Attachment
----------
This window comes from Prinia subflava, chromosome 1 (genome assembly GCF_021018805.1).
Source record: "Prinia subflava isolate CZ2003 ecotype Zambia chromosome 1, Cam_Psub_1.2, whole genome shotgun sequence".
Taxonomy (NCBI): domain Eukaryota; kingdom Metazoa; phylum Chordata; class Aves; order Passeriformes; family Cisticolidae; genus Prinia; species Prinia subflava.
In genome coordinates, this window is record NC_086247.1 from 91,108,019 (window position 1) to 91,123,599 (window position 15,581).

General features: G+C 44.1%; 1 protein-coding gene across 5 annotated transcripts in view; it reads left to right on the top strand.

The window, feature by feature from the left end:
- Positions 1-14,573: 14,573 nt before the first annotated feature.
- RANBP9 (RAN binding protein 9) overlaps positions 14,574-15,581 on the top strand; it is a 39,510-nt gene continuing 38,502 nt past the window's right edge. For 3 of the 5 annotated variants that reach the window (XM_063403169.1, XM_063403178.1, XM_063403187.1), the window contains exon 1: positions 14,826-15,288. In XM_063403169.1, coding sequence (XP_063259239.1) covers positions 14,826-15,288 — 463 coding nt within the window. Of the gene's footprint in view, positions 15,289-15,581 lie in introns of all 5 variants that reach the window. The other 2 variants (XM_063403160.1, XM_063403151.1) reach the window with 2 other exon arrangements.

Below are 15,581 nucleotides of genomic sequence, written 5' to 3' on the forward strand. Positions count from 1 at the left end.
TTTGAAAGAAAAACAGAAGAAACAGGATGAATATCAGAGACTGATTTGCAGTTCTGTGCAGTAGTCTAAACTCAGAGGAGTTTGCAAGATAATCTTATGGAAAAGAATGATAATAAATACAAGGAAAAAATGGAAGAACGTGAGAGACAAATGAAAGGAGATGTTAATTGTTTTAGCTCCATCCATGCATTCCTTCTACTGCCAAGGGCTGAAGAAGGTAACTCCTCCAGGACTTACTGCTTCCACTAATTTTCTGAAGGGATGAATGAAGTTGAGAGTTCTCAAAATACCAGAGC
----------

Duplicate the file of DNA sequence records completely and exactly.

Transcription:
This window comes from Prinia subflava, chromosome 1 (genome assembly GCF_021018805.1).
Source record: "Prinia subflava isolate CZ2003 ecotype Zambia chromosome 1, Cam_Psub_1.2, whole genome shotgun sequence".
Taxonomy (NCBI): domain Eukaryota; kingdom Metazoa; phylum Chordata; class Aves; order Passeriformes; family Cisticolidae; genus Prinia; species Prinia subflava.
In genome coordinates, this window is record NC_086247.1 from 91,108,019 (window position 1) to 91,123,599 (window position 15,581).

General features: G+C 44.1%; 1 protein-coding gene across 5 annotated transcripts in view; it reads left to right on the top strand.

The window, feature by feature from the left end:
- Positions 1-14,573: 14,573 nt before the first annotated feature.
- RANBP9 (RAN binding protein 9) overlaps positions 14,574-15,581 on the top strand; it is a 39,510-nt gene continuing 38,502 nt past the window's right edge. For 3 of the 5 annotated variants that reach the window (XM_063403169.1, XM_063403178.1, XM_063403187.1), the window contains exon 1: positions 14,826-15,288. In XM_063403169.1, coding sequence (XP_063259239.1) covers positions 14,826-15,288 — 463 coding nt within the window. Of the gene's footprint in view, positions 15,289-15,581 lie in introns of all 5 variants that reach the window. The other 2 variants (XM_063403160.1, XM_063403151.1) reach the window with 2 other exon arrangements.

Below are 15,581 nucleotides of genomic sequence, written 5' to 3' on the forward strand. Positions count from 1 at the left end.
TTTGAAAGAAAAACAGAAGAAACAGGATGAATATCAGAGACTGATTTGCAGTTCTGTGCAGTAGTCTAAACTCAGAGGAGTTTGCAAGATAATCTTATGGAAAAGAATGATAATAAATACAAGGAAAAAATGGAAGAACGTGAGAGACAAATGAAAGGAGATGTTAATTGTTTTAGCTCCATCCATGCATTCCTTCTACTGCCAAGGGCTGAAGAAGGTAACTCCTCCAGGACTTACTGCTTCCACTAATTTTCTGAAGGGATGAATGAAGTTGAGAGTTCTCAAAATACCAGAGC